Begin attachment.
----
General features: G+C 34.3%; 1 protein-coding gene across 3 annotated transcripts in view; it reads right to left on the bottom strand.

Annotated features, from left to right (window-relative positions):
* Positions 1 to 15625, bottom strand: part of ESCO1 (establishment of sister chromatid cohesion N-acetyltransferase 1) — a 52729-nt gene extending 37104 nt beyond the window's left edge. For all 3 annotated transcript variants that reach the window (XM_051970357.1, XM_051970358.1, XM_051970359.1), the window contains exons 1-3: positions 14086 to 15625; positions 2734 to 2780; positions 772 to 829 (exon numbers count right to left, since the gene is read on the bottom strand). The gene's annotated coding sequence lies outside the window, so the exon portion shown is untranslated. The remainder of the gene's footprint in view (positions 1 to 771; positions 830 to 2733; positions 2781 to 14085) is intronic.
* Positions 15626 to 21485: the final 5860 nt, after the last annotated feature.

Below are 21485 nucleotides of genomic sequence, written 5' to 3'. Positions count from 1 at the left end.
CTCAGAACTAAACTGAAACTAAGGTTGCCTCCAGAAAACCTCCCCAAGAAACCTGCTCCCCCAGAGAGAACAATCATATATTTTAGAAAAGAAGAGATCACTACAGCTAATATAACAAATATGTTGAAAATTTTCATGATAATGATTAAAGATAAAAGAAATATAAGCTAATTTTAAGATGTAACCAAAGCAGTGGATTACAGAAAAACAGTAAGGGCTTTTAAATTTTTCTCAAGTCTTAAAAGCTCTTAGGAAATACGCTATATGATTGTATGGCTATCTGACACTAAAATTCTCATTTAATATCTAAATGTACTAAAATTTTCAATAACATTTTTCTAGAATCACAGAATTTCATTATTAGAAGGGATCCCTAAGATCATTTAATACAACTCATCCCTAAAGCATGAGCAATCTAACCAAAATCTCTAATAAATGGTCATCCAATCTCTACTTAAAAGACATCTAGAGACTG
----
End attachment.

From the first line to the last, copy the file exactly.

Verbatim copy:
General features: G+C 34.3%; 1 protein-coding gene across 3 annotated transcripts in view; it reads right to left on the bottom strand.

Annotated features, from left to right (window-relative positions):
* Positions 1 to 15625, bottom strand: part of ESCO1 (establishment of sister chromatid cohesion N-acetyltransferase 1) — a 52729-nt gene extending 37104 nt beyond the window's left edge. For all 3 annotated transcript variants that reach the window (XM_051970357.1, XM_051970358.1, XM_051970359.1), the window contains exons 1-3: positions 14086 to 15625; positions 2734 to 2780; positions 772 to 829 (exon numbers count right to left, since the gene is read on the bottom strand). The gene's annotated coding sequence lies outside the window, so the exon portion shown is untranslated. The remainder of the gene's footprint in view (positions 1 to 771; positions 830 to 2733; positions 2781 to 14085) is intronic.
* Positions 15626 to 21485: the final 5860 nt, after the last annotated feature.

Below are 21485 nucleotides of genomic sequence, written 5' to 3'. Positions count from 1 at the left end.
CTCAGAACTAAACTGAAACTAAGGTTGCCTCCAGAAAACCTCCCCAAGAAACCTGCTCCCCCAGAGAGAACAATCATATATTTTAGAAAAGAAGAGATCACTACAGCTAATATAACAAATATGTTGAAAATTTTCATGATAATGATTAAAGATAAAAGAAATATAAGCTAATTTTAAGATGTAACCAAAGCAGTGGATTACAGAAAAACAGTAAGGGCTTTTAAATTTTTCTCAAGTCTTAAAAGCTCTTAGGAAATACGCTATATGATTGTATGGCTATCTGACACTAAAATTCTCATTTAATATCTAAATGTACTAAAATTTTCAATAACATTTTTCTAGAATCACAGAATTTCATTATTAGAAGGGATCCCTAAGATCATTTAATACAACTCATCCCTAAAGCATGAGCAATCTAACCAAAATCTCTAATAAATGGTCATCCAATCTCTACTTAAAAGACATCTAGAGACTG